In late April, 2018, I spent a nice relaxing 5 days in Halifax, Nova Scotia. It was a quiet time of year, the snow had melted and Spring had not yet sprung. Tourists were not here in droves and many key attractions were not yet in full swing. Nonetheless, it was a pleasant visit and perhaps I shall return in the summer someday and take in a more festive atmosphere. I did a lot of walking but not everyday did I carry my boat anchor DSLR camera to weigh me down. Here is a small smattering of photos taken during my visit.
The award winning Halifax Central Library opened in late 2014 and is a highly popular gathering place. I recommend the roof top cafe
The Halifax Citadel National Historic Site occupies a strategic hilltop location with a commanding view of the Halifax harbour. It was chosen in 1749 as the fort destined to protect the city. The Halifax Citadel is a star shaped architecture.
The Halifax Town Clock sits on the hill just below the Halifax Citadel. It is said that Prince Edward, then commander-in-chief of all military forces in British North America (BNA), wished to resolve the tardiness of the local garrison. The Town Clock began keeping time on October 20, 1803.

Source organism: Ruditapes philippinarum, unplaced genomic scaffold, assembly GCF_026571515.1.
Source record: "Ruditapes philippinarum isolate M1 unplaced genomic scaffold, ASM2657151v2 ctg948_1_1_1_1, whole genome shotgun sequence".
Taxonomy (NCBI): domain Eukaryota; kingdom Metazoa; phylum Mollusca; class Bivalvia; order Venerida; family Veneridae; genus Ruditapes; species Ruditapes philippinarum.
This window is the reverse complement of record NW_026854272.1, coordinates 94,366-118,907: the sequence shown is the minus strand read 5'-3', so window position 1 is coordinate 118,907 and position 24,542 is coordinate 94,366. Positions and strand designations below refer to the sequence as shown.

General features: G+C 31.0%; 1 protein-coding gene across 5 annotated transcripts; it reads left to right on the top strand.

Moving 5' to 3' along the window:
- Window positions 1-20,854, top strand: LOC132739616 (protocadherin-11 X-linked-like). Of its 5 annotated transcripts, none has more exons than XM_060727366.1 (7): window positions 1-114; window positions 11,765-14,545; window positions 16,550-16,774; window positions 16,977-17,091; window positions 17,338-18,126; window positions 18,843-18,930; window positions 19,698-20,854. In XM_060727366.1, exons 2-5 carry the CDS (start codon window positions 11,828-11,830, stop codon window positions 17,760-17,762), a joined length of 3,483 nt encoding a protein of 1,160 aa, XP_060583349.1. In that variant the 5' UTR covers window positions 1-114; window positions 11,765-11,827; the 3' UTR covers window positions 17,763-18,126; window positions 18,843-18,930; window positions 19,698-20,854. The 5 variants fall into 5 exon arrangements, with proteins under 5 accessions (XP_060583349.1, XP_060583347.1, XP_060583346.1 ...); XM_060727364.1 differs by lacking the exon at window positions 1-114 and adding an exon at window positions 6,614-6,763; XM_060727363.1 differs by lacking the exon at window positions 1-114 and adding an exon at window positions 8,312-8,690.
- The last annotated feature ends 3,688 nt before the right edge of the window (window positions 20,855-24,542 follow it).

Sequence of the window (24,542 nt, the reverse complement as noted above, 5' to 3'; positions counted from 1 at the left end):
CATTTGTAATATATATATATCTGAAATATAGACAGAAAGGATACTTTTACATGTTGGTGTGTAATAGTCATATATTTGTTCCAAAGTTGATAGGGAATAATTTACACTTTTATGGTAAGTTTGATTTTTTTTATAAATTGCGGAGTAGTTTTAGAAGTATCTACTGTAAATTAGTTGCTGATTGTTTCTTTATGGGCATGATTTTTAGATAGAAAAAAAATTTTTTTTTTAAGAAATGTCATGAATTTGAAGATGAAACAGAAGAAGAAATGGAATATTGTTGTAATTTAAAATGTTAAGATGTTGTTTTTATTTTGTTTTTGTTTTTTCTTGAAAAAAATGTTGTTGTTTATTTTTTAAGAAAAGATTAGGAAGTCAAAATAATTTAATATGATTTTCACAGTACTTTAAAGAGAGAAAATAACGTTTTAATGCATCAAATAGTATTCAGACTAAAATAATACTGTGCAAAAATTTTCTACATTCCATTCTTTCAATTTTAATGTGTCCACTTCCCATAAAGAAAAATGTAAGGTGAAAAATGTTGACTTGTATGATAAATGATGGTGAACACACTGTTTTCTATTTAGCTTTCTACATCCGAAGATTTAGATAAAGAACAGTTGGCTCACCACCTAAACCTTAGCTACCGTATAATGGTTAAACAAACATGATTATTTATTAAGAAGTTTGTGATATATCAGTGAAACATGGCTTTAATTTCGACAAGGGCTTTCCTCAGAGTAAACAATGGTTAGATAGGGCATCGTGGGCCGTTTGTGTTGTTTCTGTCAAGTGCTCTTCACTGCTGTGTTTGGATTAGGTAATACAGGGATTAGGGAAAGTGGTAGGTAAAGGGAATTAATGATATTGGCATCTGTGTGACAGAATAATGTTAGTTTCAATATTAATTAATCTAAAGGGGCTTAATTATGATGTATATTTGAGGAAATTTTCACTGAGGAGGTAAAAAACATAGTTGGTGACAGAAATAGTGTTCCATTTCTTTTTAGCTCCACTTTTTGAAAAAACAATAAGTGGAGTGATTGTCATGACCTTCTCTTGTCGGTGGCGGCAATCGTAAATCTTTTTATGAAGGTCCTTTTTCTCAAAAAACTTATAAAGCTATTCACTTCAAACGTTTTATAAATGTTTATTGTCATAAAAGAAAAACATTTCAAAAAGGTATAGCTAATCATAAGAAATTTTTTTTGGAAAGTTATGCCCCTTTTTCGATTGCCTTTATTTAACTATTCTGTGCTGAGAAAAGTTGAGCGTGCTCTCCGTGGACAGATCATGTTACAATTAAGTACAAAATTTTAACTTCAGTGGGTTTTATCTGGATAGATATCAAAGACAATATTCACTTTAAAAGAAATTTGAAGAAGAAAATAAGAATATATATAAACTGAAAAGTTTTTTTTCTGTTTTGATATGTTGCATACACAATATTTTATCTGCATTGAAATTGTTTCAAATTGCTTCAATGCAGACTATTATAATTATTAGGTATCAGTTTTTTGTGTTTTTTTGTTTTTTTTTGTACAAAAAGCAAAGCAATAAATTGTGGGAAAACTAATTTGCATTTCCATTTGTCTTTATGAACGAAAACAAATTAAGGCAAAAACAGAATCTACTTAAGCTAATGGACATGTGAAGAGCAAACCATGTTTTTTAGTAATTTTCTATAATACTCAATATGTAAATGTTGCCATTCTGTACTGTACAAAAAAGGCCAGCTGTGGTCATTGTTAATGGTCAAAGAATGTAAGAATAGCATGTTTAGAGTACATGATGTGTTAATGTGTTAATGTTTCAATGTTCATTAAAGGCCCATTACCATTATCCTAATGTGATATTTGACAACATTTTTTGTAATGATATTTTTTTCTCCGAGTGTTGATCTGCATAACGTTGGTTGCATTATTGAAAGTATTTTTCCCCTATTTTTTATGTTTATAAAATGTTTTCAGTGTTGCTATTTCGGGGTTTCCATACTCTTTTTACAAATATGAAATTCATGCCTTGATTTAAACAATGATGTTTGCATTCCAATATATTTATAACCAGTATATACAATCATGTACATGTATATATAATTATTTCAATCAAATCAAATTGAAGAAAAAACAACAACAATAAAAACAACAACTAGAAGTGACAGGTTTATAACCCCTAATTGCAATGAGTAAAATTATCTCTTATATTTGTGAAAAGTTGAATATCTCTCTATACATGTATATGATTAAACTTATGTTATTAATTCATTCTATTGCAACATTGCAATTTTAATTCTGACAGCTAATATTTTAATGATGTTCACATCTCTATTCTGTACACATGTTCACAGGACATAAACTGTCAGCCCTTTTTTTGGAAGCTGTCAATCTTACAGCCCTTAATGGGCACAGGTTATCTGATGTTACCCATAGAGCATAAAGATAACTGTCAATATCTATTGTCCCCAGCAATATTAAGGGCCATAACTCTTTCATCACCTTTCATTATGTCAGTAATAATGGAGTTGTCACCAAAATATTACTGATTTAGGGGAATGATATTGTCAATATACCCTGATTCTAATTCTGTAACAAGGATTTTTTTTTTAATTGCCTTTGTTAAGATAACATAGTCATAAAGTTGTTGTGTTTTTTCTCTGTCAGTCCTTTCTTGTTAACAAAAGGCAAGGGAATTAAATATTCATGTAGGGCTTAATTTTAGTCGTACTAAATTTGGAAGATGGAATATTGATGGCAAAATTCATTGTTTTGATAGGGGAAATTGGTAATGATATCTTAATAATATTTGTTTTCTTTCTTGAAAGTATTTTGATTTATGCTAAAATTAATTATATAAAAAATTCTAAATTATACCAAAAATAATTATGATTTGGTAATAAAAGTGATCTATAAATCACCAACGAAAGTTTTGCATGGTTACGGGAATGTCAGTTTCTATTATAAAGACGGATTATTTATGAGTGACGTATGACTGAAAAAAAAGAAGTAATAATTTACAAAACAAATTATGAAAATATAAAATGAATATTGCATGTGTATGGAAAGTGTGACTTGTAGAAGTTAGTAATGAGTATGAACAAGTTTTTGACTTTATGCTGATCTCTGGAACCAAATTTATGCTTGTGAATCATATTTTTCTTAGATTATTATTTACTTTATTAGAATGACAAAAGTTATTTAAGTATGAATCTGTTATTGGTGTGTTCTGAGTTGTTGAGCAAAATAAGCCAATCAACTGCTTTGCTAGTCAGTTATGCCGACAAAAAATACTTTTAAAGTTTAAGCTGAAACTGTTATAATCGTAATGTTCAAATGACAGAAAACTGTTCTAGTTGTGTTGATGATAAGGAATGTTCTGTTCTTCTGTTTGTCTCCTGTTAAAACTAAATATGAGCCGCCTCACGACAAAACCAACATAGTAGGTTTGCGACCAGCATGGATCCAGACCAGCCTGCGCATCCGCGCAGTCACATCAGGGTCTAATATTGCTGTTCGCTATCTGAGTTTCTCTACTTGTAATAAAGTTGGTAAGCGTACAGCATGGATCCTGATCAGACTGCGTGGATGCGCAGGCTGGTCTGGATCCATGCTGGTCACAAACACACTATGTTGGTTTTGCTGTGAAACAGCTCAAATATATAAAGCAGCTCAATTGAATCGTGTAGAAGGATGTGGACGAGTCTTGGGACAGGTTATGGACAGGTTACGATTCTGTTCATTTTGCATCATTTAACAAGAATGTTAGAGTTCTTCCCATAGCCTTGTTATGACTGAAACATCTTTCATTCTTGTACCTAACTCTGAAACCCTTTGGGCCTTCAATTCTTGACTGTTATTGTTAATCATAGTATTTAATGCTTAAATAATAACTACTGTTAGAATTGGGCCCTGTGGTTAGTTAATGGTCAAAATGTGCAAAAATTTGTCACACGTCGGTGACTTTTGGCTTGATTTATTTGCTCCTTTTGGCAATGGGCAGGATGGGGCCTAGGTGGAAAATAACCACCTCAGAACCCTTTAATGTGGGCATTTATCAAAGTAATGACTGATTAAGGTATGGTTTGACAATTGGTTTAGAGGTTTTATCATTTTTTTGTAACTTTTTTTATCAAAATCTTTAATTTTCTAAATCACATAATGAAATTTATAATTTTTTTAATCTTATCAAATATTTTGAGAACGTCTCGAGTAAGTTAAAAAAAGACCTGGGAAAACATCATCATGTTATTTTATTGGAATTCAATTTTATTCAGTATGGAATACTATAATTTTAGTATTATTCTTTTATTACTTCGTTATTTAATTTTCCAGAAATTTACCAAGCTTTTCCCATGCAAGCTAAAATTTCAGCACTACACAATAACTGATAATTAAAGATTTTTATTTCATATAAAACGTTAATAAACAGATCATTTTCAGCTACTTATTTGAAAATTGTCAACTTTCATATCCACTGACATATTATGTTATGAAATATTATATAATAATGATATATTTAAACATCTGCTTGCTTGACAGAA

The Royal Navy Dockyard in Halifax is home to Canada’s Atlantic Fleet and has its origins from the founding of the city in 1749.
View of the Halifax harbour towards downtown.
Quoted from From waymarking.com; “Canadian artists Chris Hanson and Hendrika Sonnenberg created these three 181-kilogram, green, steel lampposts in the AWS metal fabrication shop in Brooklyn, NY in 2012. This three-part work was intended to suggest the rowdy behavior displayed by of some people along the Halifax waterfront.
The diptych called “Got Drunk, Fell Down” has one lamppost lying on the ground while the other is standing and looking over it, apparently out of concern or disgust. The third piece called “Fountain” stands over the edge of the pier in a posture that is meant to suggests it’s performing a necessary biological function.
The street lamps are operational and are lit at night.”
This was a very convenient pedestrian walkways below the train tracks.